Since 1963 the church serves as the cathedral of the Greek Orthodox metropolitan bishop in Austria.
If you’re keen to see a bit more detail in the photo, you can visit my photoblog where you can see the picture in fullsize: http://www.fotothing.com/TinaRTiller/
In Karlskirche they have weekly concerts during summer where they play a random piece followed by Vivaldi’s four seasons. For just 12 Euro you can land a pretty ok seat. It’s actually the price for standing tickets, but unless it’s totally packed they let you sit down once the others are seated. The sound isn’t the best, and the seasons seem to pass extremely fast (!), but it’s an experience that’s well worth it. 🙂 I’ve already been twice, and enjoyed it both times. During winter they have fewer concerts, but still it’s possible to get some through their web site.
I arrive home today – mum is doing fine, and will be looked after by a family friend from today. All in good hands. 🙂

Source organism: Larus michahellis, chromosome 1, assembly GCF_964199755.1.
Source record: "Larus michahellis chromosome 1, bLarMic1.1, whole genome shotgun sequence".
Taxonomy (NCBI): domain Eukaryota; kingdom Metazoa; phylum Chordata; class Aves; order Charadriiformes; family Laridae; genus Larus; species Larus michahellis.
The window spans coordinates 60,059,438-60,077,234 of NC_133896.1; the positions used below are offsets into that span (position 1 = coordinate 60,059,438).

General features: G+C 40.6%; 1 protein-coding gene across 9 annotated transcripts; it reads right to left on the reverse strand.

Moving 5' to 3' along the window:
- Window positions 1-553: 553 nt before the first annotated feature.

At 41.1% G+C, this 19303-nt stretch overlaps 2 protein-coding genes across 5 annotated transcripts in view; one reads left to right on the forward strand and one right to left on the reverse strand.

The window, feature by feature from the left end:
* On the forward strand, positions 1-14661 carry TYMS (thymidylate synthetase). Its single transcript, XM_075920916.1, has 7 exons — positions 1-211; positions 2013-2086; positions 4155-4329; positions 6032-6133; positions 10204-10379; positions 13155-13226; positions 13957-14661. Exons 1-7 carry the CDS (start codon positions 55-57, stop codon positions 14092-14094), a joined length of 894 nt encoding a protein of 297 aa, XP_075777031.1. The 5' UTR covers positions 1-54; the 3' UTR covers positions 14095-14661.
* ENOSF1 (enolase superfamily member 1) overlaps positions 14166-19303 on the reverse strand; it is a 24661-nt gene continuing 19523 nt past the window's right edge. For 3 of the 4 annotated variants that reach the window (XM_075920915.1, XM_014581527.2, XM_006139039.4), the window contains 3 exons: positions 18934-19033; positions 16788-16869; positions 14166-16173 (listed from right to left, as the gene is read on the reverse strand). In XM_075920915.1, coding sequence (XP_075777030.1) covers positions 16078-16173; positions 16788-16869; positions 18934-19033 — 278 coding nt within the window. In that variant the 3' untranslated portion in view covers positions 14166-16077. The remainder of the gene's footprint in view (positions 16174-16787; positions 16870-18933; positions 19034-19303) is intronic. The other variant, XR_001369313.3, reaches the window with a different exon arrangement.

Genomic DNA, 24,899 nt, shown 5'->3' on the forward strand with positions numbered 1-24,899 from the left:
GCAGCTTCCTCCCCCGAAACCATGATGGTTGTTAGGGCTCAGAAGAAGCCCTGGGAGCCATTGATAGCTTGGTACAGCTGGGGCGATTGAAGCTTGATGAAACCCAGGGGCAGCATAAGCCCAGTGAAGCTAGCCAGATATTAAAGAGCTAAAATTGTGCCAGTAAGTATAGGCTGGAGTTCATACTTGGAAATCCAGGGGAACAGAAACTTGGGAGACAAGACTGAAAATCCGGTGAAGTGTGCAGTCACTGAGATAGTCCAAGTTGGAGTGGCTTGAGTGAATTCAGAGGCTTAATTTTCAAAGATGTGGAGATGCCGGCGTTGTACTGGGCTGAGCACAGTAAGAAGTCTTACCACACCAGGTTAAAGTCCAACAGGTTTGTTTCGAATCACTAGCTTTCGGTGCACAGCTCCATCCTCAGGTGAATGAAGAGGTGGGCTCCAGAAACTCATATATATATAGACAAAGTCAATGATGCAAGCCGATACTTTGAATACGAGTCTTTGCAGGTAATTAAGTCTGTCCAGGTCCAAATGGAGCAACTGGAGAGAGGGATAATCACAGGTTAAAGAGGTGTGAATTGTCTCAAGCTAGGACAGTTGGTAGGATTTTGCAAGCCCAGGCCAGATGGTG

The middle of the middle of Vienna is here, on Graben, outside Stephan’s cathedral. The background shot of the blog itself is actually taken towards 7 o’clock from this position, standing almost exactly here. It’s not that crowded now as it was this summer, as we’ve got a cold spell, and the tourist season definitely is over. Normally, just like all others who live in Vienna, I avoid this place like the plague during the height of summer. Once, I agreed to meet with a friend here after work, to go eat somewhere nearby. Being hungry and swimming in tourists made us vow to never come here hungry again… lol. Apart from going sightseeing in the cathedral and the castle, there is some extremely exclusive shopping to be done in this area. And some allright ice cream to be had during summer. Other than that… it’s for the street performers and the tourists to run free.